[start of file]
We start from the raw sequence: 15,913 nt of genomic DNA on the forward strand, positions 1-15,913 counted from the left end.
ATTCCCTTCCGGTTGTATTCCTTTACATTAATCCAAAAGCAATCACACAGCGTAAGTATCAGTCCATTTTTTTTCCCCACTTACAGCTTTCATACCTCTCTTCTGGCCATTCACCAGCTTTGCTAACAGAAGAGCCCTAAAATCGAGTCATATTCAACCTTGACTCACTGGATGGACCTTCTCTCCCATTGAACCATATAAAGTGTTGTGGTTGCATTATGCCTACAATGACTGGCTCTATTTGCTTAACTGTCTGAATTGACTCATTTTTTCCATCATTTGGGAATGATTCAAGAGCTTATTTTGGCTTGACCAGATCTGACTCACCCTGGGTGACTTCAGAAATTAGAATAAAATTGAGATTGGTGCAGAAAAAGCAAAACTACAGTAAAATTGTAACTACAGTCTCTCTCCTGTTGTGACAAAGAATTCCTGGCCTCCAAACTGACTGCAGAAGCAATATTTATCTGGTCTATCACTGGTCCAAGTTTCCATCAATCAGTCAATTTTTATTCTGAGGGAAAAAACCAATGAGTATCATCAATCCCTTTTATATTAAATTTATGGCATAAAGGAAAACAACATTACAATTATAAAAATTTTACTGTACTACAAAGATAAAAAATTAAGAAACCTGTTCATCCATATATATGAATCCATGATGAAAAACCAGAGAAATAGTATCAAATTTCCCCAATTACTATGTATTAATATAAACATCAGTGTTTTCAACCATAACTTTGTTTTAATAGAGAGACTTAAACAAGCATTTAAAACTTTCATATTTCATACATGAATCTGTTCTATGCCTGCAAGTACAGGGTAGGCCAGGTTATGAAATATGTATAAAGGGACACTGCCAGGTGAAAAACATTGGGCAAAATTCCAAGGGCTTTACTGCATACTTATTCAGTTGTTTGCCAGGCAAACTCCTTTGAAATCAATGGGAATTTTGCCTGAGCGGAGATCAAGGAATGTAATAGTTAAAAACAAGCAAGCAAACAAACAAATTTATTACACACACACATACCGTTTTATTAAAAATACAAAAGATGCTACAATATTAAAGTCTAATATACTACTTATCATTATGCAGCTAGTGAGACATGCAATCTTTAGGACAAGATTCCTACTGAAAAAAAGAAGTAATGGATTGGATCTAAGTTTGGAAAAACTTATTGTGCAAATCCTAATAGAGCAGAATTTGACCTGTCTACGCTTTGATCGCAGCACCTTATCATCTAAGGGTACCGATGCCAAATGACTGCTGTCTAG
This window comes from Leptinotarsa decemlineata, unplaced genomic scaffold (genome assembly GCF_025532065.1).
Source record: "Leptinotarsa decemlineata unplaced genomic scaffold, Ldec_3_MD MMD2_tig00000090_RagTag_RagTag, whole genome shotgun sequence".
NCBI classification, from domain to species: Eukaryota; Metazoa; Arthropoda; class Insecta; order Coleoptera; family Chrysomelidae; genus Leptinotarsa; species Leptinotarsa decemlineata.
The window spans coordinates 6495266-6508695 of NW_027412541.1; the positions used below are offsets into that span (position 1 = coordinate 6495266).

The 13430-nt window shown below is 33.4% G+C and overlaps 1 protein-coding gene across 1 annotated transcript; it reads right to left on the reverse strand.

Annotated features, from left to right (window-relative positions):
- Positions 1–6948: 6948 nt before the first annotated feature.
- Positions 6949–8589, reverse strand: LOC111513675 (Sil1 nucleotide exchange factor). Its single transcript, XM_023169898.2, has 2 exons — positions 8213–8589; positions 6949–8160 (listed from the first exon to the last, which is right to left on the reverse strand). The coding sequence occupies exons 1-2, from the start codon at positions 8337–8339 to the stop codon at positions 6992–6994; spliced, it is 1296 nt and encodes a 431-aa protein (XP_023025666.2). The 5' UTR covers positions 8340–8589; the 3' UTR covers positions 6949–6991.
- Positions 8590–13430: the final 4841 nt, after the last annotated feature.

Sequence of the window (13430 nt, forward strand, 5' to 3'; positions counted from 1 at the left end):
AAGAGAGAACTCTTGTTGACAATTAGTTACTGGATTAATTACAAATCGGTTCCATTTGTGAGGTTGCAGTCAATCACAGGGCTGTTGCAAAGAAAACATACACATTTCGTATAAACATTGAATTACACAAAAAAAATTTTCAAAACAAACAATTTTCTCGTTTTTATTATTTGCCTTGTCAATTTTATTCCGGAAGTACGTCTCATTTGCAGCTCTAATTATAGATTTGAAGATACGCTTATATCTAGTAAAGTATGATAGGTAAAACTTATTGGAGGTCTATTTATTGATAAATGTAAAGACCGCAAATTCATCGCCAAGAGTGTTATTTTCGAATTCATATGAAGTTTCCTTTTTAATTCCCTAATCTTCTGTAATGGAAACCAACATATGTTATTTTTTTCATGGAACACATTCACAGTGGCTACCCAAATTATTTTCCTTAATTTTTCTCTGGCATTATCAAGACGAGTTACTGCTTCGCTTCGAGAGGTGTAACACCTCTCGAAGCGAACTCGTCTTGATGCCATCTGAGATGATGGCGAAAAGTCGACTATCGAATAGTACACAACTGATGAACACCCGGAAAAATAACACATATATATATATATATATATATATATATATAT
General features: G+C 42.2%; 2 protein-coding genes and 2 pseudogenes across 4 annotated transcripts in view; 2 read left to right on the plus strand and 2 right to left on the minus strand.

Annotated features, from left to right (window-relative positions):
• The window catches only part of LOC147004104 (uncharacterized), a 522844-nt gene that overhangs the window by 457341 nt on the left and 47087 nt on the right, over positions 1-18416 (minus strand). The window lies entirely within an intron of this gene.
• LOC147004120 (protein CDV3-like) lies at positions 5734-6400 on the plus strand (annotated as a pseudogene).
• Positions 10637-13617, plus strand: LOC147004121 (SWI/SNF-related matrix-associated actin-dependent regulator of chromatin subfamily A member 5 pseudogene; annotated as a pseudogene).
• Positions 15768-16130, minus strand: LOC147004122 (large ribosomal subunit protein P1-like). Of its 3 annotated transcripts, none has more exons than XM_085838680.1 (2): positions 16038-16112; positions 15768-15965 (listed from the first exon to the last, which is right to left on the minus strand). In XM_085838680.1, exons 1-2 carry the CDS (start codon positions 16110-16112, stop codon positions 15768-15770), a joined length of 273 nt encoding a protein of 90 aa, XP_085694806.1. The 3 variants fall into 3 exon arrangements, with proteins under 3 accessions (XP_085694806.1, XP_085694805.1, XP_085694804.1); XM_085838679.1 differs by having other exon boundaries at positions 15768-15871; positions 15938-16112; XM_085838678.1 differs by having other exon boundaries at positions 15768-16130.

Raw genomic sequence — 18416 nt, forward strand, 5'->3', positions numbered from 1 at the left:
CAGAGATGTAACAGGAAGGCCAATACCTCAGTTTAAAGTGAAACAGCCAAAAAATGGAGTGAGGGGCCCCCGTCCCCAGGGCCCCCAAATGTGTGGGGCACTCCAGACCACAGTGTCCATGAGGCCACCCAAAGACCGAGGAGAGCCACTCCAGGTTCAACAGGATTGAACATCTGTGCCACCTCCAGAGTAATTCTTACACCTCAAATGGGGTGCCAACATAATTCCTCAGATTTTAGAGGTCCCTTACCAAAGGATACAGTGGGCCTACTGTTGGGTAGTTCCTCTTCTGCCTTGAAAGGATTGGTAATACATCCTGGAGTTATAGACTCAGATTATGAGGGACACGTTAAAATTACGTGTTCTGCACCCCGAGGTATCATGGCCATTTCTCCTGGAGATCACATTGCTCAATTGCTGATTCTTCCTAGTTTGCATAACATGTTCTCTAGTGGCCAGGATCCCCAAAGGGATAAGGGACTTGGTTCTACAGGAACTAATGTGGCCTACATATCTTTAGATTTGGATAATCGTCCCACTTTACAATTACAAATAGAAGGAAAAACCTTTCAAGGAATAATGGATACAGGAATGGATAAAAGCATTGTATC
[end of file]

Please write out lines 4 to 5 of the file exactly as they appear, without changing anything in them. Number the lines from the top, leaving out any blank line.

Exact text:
Source record: "Leptinotarsa decemlineata unplaced genomic scaffold, Ldec_3_MD MMD2_tig00000090_RagTag_RagTag, whole genome shotgun sequence".
NCBI classification, from domain to species: Eukaryota; Metazoa; Arthropoda; class Insecta; order Coleoptera; family Chrysomelidae; genus Leptinotarsa; species Leptinotarsa decemlineata.